Become an influential communicator in 3 easy steps
In 1936, Dale Carnegie wrote one of the best-selling business books of all time: ‘How to Win Friends and Influence People’.
As a runaway success, the book sold more than 30 million copies worldwide, opening our eyes to the power — and benefits — of influence in the workplace.
Aside from helping us be noticed, get promoted, and secure pay rises; having influence in the workplace also increases productivity.
The good news is that 'being influential' isn’t only reserved for people who hold senior titles within an organisation. Anyone can learn how to build influence at work — and reap the benefits — in just three easy steps.
Gary Edwards, former courtroom lawyer and negotiation expert, helps people leverage communication as a tool for influence in the workplace.
As a recent guest on Levelling up: Your leadership podcast, Gary shared three steps you can take to help you master the conversations you have with your colleagues, clients and customers, to achieve the outcome you want.
These are the top takeaways from his episode.
Laying the foundations for influential communication
Whether you want to double sales, revise your organisational structure or launch a new product or service, Gary says achieving your desired business outcome comes down to three things: vision and execution and culture.
"We have to be able to paint a vision of the future that is going to influence people to think 'I'd like to go there'," Gary said.
"But we’re not only trying to paint the vision, we’re trying to help people see that the execution…is something that’s possible.
"If we’re able to do that well, then we’ve influenced them. We are then able to take them on that journey," he said.
The third essential ingredient for building influence in the workplace is culture, which focuses on the relationships we form with people.
"When we try to build culture, we’re doing that as a way of influencing people.
"If we have a great culture in a workplace, then they are more likely to go along with what we’re asking them to do."
Influential communication: a 3-step process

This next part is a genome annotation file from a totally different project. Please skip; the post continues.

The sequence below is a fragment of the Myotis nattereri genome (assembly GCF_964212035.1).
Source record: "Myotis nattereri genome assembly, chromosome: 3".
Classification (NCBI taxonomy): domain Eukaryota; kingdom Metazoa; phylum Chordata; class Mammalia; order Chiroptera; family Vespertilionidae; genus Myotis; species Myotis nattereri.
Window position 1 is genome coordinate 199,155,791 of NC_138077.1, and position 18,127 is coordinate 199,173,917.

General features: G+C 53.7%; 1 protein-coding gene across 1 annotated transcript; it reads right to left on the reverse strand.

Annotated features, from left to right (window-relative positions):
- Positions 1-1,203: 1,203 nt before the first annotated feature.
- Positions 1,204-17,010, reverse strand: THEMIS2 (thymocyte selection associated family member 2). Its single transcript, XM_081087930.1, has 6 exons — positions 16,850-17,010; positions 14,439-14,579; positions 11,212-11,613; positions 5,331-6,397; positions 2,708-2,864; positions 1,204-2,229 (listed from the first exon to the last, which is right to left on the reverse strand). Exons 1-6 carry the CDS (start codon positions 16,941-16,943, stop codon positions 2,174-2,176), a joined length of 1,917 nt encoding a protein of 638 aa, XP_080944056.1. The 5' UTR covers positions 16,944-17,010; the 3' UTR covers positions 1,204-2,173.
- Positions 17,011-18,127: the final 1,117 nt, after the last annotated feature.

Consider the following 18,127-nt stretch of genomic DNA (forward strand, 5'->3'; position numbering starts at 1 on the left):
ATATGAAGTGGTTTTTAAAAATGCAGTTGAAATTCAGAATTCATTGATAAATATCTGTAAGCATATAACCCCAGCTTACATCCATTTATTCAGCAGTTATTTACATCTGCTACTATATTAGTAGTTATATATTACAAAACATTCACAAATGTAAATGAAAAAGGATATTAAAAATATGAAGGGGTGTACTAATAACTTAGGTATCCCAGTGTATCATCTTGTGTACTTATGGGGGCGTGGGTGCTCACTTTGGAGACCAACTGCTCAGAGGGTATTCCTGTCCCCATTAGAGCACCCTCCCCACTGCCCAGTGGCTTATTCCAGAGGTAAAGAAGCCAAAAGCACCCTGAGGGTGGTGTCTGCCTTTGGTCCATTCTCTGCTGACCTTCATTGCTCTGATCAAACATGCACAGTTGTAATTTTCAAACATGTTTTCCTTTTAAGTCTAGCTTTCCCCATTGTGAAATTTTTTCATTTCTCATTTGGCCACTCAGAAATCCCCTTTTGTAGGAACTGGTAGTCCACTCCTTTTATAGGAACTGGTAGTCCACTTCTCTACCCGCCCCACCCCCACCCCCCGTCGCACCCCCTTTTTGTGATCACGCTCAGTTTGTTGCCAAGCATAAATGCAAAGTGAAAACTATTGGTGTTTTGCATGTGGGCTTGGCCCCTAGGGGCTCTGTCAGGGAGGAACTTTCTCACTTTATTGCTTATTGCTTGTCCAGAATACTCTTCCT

Once you’ve established a clear vision, path for execution and positive workplace culture; then you can communicate your desired outcomes to your colleagues, clients and customers by following a three-step process.
Step one focuses on communicating your vision clearly.
"Our ability to create a clear vision really helps when we’re trying to be influential with people," he said.
"We have to be clear about [our vision] in our own mind, so that we can hopefully be clear in their mind."
Gary suggests using the '4mat' communication framework to do this, which asks the following four questions:
1. What are you suggesting we do?
2. Why is it important right now?
3. How do we do it?
4. What happens if we do it?
"There’s also a fifth question, which is 'what next?'," he said.
"So, if this is the plan, what is the next step…what needs to happen today, tomorrow or next week.
"If you are able to give them a very clear picture of where to go, or what you’re going to do, then they’ll think, 'how do I feel about that?'"
At this point, Gary suggests moving onto step two, which involves asking questions to understand and address your audience’s concerns.
"We need to ask really good questions of other people to try and understand and uncover their concerns so that we can then address those concerns," he said.
"What are the barriers that are likely to stop them moving forward – either tangible, or intangible."
Step three is figuring out how to overcome these barriers, so that your audience feels capable, and safe in moving forward – and you can achieve your desired outcome.
"In order to do that, the key is really helping them to take some little steps….and if they take a small step and they feel ok about that, then they’re more likely to take another one, and then another one."
Want to increase your influence in the workplace? To help you speak with more confidence, clarity and effectiveness, listen to Gary’s bite-sized Levelling up: Your leadership podcast episode, filled with practical tips.